The traditional distribution channels for computer games have been through large publishers (such as Electronic Arts, Inc) in a manner similar to how music is published. The Internet has, for some time already, allowed guerilla publishing: the term means (mostly) small publishers with limited budgets, who typically distribute copies over the Internet and/or offer limited extras (e.g. Battlefront.com).
Two more recent phenomena have changed game distribution significantly. The Internet has become more popular as the platform to provide games as a service (multiple providers, such as Facebook). Another important trend is the appearance of application stores (such as Apple App Store and Android Play), which offer games for an increasing amount of mobile devices capable of being gaming platforms.
While applying an IPR strategy, the company must evaluate the terms of a distribution channel. If a company’s competitive edge is built on engaging customers with each other, while improving and building on that engagement, then the channels that prevent or impede such actions do not conform to the strategy. Brand management must also take a stand on the interaction between the company’s own brand and a channel brand.
Game Development and Production
Game development is subject to a similar rupture as the software industry in general. A gaming company might no longer develop the entire game or required software technology platforms, but would rather use modular architectures, game engines and development platforms made by others (e.g. Quake engine or Blender).
The basic technologies are used widely, and such wide adoption of a technology usually pushes the production to open source (Qt-environment), free service provisioning (Facebook) or another efficient production model. The central area for a gaming company is usually the storyline, the mission and delivering these to the customer in a compelling manner.
Another rupture in production is the increased role of customers and users in the creation of game content. This could mean a multiplayer game, in which the appeal of the game is based partly on the interaction between users (e.g. Habbo Hotel). Or it could be content created by users alone or together, such as game levels, missions, characters or competition ladders (e.g. Strategic Command -series). IPRs are not the only legal questions in this area.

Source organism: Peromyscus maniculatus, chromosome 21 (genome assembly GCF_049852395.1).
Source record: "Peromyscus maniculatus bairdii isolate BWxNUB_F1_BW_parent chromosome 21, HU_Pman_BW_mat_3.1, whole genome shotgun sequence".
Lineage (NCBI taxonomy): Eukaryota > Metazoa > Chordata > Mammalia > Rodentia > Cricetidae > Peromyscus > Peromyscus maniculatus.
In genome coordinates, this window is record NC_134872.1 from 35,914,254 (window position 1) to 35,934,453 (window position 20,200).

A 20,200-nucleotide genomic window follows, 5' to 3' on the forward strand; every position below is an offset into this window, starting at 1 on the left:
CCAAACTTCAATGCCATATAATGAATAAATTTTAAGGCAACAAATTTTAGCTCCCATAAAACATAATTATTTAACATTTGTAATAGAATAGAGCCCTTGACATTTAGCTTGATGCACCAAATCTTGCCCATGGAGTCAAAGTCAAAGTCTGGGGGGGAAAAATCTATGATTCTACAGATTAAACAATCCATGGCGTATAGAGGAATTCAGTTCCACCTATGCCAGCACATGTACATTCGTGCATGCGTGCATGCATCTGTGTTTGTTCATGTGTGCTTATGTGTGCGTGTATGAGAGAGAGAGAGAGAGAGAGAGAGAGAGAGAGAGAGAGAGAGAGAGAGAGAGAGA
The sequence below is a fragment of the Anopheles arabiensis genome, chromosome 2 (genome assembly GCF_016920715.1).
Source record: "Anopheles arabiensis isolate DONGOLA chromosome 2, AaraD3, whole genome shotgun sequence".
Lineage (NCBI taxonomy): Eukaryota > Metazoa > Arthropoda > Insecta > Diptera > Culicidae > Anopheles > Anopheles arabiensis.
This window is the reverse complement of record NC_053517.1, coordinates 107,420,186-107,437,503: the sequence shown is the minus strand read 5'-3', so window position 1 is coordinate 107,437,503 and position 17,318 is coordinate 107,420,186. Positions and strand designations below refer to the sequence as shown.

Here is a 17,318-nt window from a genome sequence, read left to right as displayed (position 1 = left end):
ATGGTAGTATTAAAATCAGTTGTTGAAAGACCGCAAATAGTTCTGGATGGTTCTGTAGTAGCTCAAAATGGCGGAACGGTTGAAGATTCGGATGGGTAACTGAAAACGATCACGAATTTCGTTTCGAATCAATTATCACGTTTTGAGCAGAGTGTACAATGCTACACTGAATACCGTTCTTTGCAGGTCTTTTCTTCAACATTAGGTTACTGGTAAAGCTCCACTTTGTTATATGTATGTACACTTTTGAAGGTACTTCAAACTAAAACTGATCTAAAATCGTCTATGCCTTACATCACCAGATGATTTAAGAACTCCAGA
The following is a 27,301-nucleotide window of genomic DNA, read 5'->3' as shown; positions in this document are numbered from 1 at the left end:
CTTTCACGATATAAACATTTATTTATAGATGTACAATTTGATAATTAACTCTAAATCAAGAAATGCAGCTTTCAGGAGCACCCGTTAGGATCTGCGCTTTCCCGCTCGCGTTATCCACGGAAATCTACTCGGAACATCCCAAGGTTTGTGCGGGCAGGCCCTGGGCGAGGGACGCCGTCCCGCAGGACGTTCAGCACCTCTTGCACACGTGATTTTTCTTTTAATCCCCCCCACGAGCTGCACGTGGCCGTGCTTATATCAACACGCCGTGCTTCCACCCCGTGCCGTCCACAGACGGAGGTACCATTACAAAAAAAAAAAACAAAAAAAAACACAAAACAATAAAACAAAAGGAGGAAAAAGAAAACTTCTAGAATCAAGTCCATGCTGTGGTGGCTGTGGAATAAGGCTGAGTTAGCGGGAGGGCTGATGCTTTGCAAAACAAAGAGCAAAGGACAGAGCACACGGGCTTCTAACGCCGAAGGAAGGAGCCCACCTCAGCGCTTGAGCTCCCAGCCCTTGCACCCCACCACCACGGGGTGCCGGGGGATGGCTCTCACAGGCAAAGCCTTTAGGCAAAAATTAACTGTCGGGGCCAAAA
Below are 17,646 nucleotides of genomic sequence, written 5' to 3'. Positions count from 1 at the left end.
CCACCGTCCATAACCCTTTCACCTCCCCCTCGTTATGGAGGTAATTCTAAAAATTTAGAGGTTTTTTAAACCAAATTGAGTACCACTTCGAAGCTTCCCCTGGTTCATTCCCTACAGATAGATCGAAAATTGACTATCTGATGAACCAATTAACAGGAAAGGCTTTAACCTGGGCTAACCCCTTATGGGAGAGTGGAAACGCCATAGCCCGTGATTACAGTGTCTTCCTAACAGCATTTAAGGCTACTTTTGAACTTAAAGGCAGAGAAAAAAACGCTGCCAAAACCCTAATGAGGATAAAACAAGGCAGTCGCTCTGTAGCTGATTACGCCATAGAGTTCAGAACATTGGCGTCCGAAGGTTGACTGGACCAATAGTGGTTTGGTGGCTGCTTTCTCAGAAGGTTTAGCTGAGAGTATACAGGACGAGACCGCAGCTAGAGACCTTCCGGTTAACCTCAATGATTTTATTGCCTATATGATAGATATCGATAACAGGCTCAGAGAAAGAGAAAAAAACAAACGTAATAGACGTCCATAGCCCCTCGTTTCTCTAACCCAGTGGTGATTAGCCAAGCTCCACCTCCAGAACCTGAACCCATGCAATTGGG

From an IPR-strategy perspective, technology platforms are usually not central to a gaming company’s competitive edge. Thus, in this domain, exploiting existing platforms and participating in, or leading co-operation could be a sensible move. This of course requires that the company does not become dependent on another supplier: this can be achieved by e.g. requiring open source terms on such shared platforms.
The interaction between customers can be a significant driving force behind the competitive edge and this could mean that a more relaxed approach to character copyrights or licensing could be justified, if it builds user participation.
The traditional business model is game sales via publishers (e.g. a 59 euro Playstation 3 game). The game can be complemented with a service, such as a multiplayer server. If the service carries a monthly fee, the game usually costs less (e.g. World of Warcraft approximately 10–15 euro/month).
Games as a service have significantly changed the business models. A freemium model is growing, in which the game and playing can be free of charge, but one can purchase additional capabilities. Advertisements can be a part of the business model.
Application stores have ruptured not only the distributions channels but also the business models: games may be simpler, but their cost is a fraction of the earlier prices (e.g. 1-8 euro/game, e.g. Robo Defense or Angry Birds).
Application stores are used as a distribution platform for many games with the freemium model. The vision on the future of gaming – described in the beginning of the article – would also mean that business models will continue to change and develop.
IPR strategy wise, if you are offering a service or a freemium-product, unauthorized copying is normally not a grave problem. In fact, it would seem that more important is the wide distribution of the service, and a gaming company would normally support increased adoption by all means.
Martin von Willebrand, Partner, Attorney-at-law, HH Partners, Attorneys-at-law